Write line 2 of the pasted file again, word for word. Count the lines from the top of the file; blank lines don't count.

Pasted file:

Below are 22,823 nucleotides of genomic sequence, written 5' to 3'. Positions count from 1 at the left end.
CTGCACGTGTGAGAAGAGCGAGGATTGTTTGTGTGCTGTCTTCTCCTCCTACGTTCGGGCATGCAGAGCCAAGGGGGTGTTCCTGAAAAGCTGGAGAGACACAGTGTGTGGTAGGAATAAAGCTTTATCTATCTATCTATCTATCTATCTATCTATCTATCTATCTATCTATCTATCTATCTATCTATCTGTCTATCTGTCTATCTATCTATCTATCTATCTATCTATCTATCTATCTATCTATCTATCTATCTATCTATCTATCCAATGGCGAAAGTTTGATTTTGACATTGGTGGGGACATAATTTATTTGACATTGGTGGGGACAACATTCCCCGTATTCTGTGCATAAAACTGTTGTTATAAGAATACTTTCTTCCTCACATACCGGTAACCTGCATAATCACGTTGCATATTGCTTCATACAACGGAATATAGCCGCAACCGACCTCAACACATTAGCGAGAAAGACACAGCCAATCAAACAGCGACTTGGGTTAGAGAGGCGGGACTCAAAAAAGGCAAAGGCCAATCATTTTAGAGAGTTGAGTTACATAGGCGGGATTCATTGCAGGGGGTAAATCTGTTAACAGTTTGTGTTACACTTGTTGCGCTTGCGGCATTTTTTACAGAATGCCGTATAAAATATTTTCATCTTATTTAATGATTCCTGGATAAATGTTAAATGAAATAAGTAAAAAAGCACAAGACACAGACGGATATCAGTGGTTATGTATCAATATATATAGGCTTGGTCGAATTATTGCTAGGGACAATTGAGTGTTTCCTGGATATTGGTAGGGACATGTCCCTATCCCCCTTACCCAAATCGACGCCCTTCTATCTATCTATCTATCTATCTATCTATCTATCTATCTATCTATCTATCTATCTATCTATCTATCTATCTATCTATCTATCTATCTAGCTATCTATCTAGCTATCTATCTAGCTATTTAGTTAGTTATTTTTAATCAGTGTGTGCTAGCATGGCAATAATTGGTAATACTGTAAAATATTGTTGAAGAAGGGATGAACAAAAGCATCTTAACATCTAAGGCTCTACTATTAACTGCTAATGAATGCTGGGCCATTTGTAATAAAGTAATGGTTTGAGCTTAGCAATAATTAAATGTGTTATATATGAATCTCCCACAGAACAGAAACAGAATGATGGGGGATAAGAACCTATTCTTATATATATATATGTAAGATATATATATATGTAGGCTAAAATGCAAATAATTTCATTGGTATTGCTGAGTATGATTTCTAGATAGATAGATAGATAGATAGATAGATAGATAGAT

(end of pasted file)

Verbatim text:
CTGCACGTGTGAGAAGAGCGAGGATTGTTTGTGTGCTGTCTTCTCCTCCTACGTTCGGGCATGCAGAGCCAAGGGGGTGTTCCTGAAAAGCTGGAGAGACACAGTGTGTGGTAGGAATAAAGCTTTATCTATCTATCTATCTATCTATCTATCTATCTATCTATCTATCTATCTATCTATCTATCTATCTGTCTATCTGTCTATCTATCTATCTATCTATCTATCTATCTATCTATCTATCTATCTATCTATCTATCTATCTATCCAATGGCGAAAGTTTGATTTTGACATTGGTGGGGACATAATTTATTTGACATTGGTGGGGACAACATTCCCCGTATTCTGTGCATAAAACTGTTGTTATAAGAATACTTTCTTCCTCACATACCGGTAACCTGCATAATCACGTTGCATATTGCTTCATACAACGGAATATAGCCGCAACCGACCTCAACACATTAGCGAGAAAGACACAGCCAATCAAACAGCGACTTGGGTTAGAGAGGCGGGACTCAAAAAAGGCAAAGGCCAATCATTTTAGAGAGTTGAGTTACATAGGCGGGATTCATTGCAGGGGGTAAATCTGTTAACAGTTTGTGTTACACTTGTTGCGCTTGCGGCATTTTTTACAGAATGCCGTATAAAATATTTTCATCTTATTTAATGATTCCTGGATAAATGTTAAATGAAATAAGTAAAAAAGCACAAGACACAGACGGATATCAGTGGTTATGTATCAATATATATAGGCTTGGTCGAATTATTGCTAGGGACAATTGAGTGTTTCCTGGATATTGGTAGGGACATGTCCCTATCCCCCTTACCCAAATCGACGCCCTTCTATCTATCTATCTATCTATCTATCTATCTATCTATCTATCTATCTATCTATCTATCTATCTATCTATCTATCTATCTATCTATCTAGCTATCTATCTAGCTATCTATCTAGCTATTTAGTTAGTTATTTTTAATCAGTGTGTGCTAGCATGGCAATAATTGGTAATACTGTAAAATATTGTTGAAGAAGGGATGAACAAAAGCATCTTAACATCTAAGGCTCTACTATTAACTGCTAATGAATGCTGGGCCATTTGTAATAAAGTAATGGTTTGAGCTTAGCAATAATTAAATGTGTTATATATGAATCTCCCACAGAACAGAAACAGAATGATGGGGGATAAGAACCTATTCTTATATATATATATGTAAGATATATATATATGTAGGCTAAAATGCAAATAATTTCATTGGTATTGCTGAGTATGATTTCTAGATAGATAGATAGATAGATAGATAGATAGATAGAT